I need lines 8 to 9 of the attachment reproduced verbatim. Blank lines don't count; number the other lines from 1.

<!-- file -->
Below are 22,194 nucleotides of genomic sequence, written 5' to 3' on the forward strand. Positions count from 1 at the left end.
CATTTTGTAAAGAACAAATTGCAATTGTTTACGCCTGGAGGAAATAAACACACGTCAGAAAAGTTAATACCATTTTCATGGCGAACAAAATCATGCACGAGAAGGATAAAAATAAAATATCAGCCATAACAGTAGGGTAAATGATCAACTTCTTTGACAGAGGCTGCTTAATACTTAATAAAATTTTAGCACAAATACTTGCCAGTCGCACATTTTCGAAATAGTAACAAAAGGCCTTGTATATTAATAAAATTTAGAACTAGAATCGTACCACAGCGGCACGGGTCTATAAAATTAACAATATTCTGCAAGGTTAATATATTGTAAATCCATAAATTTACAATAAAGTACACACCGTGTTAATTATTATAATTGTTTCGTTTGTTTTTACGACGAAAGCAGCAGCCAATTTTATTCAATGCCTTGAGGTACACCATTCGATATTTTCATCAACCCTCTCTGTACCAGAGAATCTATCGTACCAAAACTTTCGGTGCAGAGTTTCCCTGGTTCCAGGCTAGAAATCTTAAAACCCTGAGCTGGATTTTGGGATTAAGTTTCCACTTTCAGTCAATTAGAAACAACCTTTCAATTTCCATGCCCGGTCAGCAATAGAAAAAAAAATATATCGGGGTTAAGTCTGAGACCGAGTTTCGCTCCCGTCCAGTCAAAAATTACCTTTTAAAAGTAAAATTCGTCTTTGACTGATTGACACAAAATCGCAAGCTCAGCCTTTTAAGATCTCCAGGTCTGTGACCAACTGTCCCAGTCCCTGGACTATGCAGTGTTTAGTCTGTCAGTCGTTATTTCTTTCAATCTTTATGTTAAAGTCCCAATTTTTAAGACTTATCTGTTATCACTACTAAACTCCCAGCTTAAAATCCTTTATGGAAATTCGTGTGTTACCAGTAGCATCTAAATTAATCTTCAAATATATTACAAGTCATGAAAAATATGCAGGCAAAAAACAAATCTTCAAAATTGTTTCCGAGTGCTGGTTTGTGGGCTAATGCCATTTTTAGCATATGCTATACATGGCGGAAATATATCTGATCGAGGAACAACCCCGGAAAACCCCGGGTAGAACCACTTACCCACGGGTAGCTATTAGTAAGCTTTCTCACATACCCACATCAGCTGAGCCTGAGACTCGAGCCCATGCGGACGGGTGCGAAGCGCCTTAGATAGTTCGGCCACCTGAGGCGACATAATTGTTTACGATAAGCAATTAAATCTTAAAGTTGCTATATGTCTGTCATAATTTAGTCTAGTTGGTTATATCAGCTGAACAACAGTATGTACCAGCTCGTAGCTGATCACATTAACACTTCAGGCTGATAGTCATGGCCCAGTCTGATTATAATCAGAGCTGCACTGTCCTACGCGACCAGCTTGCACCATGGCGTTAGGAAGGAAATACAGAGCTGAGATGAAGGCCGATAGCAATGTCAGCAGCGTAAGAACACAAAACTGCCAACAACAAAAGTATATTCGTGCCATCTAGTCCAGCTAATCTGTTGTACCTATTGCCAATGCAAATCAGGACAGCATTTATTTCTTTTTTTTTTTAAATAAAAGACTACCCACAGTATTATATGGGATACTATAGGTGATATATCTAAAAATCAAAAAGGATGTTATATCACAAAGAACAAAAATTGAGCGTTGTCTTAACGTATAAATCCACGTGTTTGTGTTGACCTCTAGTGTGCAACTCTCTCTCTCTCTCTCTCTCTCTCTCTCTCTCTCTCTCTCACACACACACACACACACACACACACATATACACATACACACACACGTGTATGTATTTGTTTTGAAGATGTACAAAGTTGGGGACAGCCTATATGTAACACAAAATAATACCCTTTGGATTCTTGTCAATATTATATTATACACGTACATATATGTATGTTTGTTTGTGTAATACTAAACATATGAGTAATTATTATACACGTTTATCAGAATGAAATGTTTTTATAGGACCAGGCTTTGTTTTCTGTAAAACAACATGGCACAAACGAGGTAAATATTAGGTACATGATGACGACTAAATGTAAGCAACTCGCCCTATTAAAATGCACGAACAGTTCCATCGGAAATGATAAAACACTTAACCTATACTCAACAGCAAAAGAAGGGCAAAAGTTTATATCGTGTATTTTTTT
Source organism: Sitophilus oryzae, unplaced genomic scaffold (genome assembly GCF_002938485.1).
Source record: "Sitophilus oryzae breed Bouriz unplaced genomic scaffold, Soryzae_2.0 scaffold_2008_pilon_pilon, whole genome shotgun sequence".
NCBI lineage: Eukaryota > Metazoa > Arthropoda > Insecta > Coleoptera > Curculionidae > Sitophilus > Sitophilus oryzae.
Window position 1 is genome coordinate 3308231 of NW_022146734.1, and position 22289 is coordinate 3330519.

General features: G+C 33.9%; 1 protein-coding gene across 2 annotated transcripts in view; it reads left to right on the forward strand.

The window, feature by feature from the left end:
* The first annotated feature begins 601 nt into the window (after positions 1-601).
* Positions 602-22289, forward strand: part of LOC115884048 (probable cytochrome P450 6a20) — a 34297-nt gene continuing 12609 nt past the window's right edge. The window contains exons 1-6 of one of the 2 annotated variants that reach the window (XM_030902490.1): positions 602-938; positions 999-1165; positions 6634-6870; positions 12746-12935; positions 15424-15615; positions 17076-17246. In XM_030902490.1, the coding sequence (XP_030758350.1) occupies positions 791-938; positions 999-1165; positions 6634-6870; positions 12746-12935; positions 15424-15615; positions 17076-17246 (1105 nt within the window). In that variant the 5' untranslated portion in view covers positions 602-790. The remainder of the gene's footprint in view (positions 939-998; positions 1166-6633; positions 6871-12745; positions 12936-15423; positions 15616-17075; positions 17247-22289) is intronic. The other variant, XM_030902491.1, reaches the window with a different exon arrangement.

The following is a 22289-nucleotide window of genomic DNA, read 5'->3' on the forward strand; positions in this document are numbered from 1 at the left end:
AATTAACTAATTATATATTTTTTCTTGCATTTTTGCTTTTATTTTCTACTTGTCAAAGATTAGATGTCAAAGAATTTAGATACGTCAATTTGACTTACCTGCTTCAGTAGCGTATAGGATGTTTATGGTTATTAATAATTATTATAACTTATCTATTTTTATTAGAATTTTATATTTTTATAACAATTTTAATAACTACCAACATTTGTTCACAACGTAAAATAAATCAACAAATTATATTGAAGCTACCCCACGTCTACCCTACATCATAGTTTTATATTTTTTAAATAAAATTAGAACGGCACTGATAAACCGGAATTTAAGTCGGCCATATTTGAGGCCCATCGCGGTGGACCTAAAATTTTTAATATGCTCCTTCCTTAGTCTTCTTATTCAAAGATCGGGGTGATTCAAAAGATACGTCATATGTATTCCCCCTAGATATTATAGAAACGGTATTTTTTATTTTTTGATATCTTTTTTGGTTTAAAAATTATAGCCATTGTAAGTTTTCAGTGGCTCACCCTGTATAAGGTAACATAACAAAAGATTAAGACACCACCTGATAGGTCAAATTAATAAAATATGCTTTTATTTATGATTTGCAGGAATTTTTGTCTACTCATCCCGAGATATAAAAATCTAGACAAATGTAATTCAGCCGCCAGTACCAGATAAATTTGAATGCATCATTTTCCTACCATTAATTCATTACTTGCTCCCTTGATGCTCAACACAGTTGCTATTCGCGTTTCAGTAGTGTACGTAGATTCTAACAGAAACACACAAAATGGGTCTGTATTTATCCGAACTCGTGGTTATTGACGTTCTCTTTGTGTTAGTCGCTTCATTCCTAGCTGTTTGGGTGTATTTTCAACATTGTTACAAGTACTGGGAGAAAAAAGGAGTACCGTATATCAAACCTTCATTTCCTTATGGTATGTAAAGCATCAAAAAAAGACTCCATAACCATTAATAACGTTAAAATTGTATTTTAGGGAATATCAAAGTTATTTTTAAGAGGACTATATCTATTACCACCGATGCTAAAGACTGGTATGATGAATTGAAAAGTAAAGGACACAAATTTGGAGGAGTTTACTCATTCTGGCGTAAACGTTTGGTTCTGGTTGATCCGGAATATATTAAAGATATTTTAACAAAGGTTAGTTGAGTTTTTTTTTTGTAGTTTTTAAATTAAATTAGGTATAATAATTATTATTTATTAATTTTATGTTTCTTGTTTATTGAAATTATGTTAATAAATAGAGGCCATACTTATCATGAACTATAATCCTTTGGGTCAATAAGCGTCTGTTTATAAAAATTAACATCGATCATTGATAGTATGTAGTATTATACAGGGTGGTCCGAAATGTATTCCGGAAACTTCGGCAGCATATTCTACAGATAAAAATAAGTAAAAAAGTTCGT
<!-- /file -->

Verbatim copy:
The window, feature by feature from the left end:
* The first annotated feature begins 601 nt into the window (after positions 1-601).